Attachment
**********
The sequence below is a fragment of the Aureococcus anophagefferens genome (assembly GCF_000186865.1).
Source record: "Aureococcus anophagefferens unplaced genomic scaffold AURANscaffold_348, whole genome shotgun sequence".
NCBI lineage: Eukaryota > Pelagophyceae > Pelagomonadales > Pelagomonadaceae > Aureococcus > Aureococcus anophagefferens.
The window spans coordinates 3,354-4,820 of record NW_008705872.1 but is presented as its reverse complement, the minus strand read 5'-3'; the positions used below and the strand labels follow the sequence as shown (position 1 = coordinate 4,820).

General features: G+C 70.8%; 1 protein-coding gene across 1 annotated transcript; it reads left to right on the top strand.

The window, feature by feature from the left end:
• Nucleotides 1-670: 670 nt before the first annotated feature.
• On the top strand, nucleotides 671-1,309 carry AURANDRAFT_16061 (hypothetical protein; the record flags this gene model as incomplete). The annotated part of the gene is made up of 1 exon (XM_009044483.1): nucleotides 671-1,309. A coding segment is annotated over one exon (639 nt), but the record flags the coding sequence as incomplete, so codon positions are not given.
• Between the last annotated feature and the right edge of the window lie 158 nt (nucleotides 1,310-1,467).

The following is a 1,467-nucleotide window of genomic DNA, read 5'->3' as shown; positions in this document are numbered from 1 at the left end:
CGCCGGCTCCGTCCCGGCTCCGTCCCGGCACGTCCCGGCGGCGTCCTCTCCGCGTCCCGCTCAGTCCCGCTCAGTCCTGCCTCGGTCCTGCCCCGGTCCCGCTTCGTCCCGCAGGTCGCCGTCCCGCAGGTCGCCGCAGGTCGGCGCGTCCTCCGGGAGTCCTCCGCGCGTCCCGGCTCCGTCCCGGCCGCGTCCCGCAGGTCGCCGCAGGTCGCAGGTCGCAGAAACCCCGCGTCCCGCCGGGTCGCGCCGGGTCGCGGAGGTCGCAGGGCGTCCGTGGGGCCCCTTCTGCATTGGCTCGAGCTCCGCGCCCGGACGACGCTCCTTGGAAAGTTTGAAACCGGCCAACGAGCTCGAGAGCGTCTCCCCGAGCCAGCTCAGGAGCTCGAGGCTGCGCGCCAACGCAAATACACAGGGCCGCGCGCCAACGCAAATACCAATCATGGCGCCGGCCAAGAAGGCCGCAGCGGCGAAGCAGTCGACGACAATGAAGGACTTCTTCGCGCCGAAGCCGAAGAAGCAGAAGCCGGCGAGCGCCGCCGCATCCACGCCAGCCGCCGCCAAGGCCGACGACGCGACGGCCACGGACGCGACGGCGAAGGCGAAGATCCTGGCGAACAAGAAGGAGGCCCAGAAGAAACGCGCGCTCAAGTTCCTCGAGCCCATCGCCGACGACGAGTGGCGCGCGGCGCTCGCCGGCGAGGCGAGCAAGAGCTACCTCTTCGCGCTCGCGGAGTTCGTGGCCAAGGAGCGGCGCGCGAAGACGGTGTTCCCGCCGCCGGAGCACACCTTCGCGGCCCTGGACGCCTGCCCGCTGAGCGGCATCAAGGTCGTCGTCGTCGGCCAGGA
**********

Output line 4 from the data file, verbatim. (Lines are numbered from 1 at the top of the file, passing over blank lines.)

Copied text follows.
The window spans coordinates 3,354-4,820 of record NW_008705872.1 but is presented as its reverse complement, the minus strand read 5'-3'; the positions used below and the strand labels follow the sequence as shown (position 1 = coordinate 4,820).